It is possible for even amateurs to create their own irises by hybridizing! It really is easy because irises are easily pollinated, the seed sets readily, and it is even easy to grow the seed. You never know if your creation might be something remarkable. Although hybridizers rely on genetics in determining parental rules of inheritance and compatibility, a basic knowledge of the mechanics of fertilization is all that is really necessary for the amateur.
There are two sets of chromosomes in every iris cell except the pollen and ovule. The genes on the chromosomes determine all the characteristics of the iris, i.e., size, color, form, how it will grow, number of buds, branch spread, reactions to disease, etc. Both the male sexual stamen and the female ovary are found in each flower. The sexual organs each have half the chromosomes; thus, when pollinization occurs, the pollen from one flower unites with the ovule of another flower, and the new combination of genes results in the possibility of creating different plants within the developing seed of the cross.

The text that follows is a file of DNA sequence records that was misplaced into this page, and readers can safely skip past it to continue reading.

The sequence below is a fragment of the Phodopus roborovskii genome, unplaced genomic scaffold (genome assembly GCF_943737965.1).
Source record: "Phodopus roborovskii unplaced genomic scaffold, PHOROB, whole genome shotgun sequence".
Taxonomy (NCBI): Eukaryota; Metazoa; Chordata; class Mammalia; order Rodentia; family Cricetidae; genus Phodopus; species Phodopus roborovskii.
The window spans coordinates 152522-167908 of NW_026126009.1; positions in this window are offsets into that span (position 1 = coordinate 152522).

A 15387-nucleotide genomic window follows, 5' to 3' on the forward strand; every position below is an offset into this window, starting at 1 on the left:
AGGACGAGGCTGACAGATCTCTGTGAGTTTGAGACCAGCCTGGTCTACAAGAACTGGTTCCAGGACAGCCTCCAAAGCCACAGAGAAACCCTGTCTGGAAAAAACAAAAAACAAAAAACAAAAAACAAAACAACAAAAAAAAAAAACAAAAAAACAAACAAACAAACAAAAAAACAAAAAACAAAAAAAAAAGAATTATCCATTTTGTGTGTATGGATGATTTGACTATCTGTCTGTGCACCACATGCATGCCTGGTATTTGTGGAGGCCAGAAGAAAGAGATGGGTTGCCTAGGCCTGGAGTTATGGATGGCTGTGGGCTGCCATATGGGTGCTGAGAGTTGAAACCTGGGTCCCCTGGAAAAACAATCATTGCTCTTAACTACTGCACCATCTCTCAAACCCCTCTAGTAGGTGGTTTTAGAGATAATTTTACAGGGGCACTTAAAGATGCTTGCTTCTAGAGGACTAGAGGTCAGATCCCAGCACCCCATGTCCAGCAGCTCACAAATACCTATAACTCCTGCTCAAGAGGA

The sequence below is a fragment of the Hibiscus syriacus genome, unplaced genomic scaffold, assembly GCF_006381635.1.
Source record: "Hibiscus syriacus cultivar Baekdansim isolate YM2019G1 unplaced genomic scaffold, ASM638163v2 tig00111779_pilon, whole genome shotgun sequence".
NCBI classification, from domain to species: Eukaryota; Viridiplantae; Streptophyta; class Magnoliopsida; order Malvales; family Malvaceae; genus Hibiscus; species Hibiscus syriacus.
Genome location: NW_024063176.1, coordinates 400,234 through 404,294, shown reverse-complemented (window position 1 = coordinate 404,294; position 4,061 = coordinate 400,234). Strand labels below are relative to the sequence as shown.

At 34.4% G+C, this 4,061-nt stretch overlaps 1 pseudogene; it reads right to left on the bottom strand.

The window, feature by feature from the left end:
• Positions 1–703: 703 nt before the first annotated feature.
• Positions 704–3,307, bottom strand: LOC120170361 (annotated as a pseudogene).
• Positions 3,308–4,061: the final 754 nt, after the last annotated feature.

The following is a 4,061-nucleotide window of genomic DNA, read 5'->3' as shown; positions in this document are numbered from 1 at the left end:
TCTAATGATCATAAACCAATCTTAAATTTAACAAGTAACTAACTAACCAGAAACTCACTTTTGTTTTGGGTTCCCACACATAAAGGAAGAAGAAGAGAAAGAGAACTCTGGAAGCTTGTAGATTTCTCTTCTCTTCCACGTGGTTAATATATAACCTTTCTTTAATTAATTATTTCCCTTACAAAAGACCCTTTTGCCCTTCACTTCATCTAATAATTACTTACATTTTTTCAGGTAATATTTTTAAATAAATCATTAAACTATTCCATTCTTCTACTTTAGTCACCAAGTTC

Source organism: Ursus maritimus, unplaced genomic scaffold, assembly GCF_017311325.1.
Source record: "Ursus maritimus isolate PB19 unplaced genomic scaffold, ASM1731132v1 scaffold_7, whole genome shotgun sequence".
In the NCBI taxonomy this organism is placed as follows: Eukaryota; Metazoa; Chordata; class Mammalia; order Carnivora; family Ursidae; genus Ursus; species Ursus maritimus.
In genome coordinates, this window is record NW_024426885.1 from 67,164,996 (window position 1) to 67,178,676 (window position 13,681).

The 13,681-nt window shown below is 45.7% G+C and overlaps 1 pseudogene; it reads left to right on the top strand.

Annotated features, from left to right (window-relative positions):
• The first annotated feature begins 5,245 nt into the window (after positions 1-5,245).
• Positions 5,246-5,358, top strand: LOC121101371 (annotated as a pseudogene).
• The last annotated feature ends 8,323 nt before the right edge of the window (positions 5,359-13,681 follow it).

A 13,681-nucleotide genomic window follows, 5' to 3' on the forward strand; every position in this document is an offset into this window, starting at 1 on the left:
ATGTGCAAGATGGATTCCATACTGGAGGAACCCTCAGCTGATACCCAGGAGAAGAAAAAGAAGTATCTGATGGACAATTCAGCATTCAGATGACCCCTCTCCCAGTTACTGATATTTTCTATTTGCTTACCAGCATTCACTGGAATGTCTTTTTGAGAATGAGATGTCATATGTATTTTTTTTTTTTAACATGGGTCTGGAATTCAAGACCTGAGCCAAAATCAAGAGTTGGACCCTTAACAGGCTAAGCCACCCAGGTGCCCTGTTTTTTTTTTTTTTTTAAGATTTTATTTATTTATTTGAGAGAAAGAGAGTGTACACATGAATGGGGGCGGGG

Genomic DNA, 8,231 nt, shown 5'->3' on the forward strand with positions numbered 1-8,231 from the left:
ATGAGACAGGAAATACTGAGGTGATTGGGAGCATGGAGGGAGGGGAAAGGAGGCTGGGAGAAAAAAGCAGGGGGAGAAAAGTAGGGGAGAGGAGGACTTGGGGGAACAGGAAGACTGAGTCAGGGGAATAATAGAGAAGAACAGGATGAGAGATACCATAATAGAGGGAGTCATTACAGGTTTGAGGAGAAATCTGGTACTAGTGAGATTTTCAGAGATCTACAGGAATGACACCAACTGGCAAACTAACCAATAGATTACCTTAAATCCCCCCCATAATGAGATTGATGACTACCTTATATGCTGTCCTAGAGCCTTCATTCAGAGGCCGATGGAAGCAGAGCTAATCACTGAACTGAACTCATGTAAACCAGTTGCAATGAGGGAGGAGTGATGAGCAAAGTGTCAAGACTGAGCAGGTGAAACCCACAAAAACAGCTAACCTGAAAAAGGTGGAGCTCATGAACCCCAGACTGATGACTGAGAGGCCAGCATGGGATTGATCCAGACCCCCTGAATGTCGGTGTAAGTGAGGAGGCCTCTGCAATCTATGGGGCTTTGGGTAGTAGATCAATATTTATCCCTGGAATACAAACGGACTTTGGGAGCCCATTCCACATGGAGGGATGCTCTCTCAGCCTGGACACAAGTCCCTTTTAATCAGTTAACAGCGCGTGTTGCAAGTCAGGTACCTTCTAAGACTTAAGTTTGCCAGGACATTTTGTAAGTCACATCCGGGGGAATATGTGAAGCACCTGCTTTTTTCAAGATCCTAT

A very simple method of hand pollinating is to use tweezers to remove the stamen from the selected male pollen parent. The stamen is ready when it is split open, revealing the pollen grains. The pollen grains may be pale blue, white, or yellow in color. Lifting the top of the style crest on the selected female parent reveals the wet, sticky-looking stigma. Very gently pull the stamen across the stigma, depositing pollen grains on the stigma. Repeat the process on the other two stigmas.
Within no time, you will be collecting your ripened seed pods and planting your iris seed.